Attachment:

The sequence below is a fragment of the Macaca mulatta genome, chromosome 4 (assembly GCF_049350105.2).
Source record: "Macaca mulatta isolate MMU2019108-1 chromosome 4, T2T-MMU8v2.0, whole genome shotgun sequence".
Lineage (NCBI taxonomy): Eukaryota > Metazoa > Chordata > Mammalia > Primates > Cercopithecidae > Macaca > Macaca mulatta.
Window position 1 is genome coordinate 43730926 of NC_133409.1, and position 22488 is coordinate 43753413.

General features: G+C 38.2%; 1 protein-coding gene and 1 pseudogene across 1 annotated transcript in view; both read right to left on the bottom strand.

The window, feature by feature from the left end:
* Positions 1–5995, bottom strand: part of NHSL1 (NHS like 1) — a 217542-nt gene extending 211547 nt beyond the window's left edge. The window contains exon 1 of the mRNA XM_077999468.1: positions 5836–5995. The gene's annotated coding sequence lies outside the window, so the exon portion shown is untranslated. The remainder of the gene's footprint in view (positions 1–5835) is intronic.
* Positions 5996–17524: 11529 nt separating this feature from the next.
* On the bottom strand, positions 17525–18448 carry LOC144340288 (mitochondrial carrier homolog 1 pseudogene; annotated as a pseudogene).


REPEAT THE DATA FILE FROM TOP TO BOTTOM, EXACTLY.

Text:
The sequence below is a fragment of the Macaca mulatta genome, chromosome 4 (assembly GCF_049350105.2).
Source record: "Macaca mulatta isolate MMU2019108-1 chromosome 4, T2T-MMU8v2.0, whole genome shotgun sequence".
Lineage (NCBI taxonomy): Eukaryota > Metazoa > Chordata > Mammalia > Primates > Cercopithecidae > Macaca > Macaca mulatta.
Window position 1 is genome coordinate 43730926 of NC_133409.1, and position 22488 is coordinate 43753413.

General features: G+C 38.2%; 1 protein-coding gene and 1 pseudogene across 1 annotated transcript in view; both read right to left on the bottom strand.

The window, feature by feature from the left end:
* Positions 1–5995, bottom strand: part of NHSL1 (NHS like 1) — a 217542-nt gene extending 211547 nt beyond the window's left edge. The window contains exon 1 of the mRNA XM_077999468.1: positions 5836–5995. The gene's annotated coding sequence lies outside the window, so the exon portion shown is untranslated. The remainder of the gene's footprint in view (positions 1–5835) is intronic.
* Positions 5996–17524: 11529 nt separating this feature from the next.
* On the bottom strand, positions 17525–18448 carry LOC144340288 (mitochondrial carrier homolog 1 pseudogene; annotated as a pseudogene).